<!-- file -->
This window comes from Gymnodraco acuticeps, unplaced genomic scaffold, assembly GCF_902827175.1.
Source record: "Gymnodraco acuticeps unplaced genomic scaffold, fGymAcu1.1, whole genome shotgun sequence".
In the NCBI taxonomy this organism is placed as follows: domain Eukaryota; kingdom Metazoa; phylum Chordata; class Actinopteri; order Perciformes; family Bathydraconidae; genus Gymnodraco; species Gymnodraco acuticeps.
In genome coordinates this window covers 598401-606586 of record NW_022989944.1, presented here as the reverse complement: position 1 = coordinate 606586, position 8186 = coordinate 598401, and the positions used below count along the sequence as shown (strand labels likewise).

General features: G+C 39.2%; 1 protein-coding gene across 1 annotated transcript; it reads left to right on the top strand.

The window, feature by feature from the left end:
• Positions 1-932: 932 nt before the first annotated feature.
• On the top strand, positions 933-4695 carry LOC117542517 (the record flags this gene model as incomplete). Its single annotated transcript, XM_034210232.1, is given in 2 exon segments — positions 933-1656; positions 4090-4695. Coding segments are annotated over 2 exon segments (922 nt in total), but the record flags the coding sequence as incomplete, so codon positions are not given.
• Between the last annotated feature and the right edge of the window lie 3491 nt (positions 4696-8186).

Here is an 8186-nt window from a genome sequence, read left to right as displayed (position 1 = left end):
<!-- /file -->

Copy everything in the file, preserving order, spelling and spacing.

This window comes from Gymnodraco acuticeps, unplaced genomic scaffold, assembly GCF_902827175.1.
Source record: "Gymnodraco acuticeps unplaced genomic scaffold, fGymAcu1.1, whole genome shotgun sequence".
In the NCBI taxonomy this organism is placed as follows: domain Eukaryota; kingdom Metazoa; phylum Chordata; class Actinopteri; order Perciformes; family Bathydraconidae; genus Gymnodraco; species Gymnodraco acuticeps.
In genome coordinates this window covers 598401-606586 of record NW_022989944.1, presented here as the reverse complement: position 1 = coordinate 606586, position 8186 = coordinate 598401, and the positions used below count along the sequence as shown (strand labels likewise).

General features: G+C 39.2%; 1 protein-coding gene across 1 annotated transcript; it reads left to right on the top strand.

The window, feature by feature from the left end:
• Positions 1-932: 932 nt before the first annotated feature.
• On the top strand, positions 933-4695 carry LOC117542517 (the record flags this gene model as incomplete). Its single annotated transcript, XM_034210232.1, is given in 2 exon segments — positions 933-1656; positions 4090-4695. Coding segments are annotated over 2 exon segments (922 nt in total), but the record flags the coding sequence as incomplete, so codon positions are not given.
• Between the last annotated feature and the right edge of the window lie 3491 nt (positions 4696-8186).

Here is an 8186-nt window from a genome sequence, read left to right as displayed (position 1 = left end):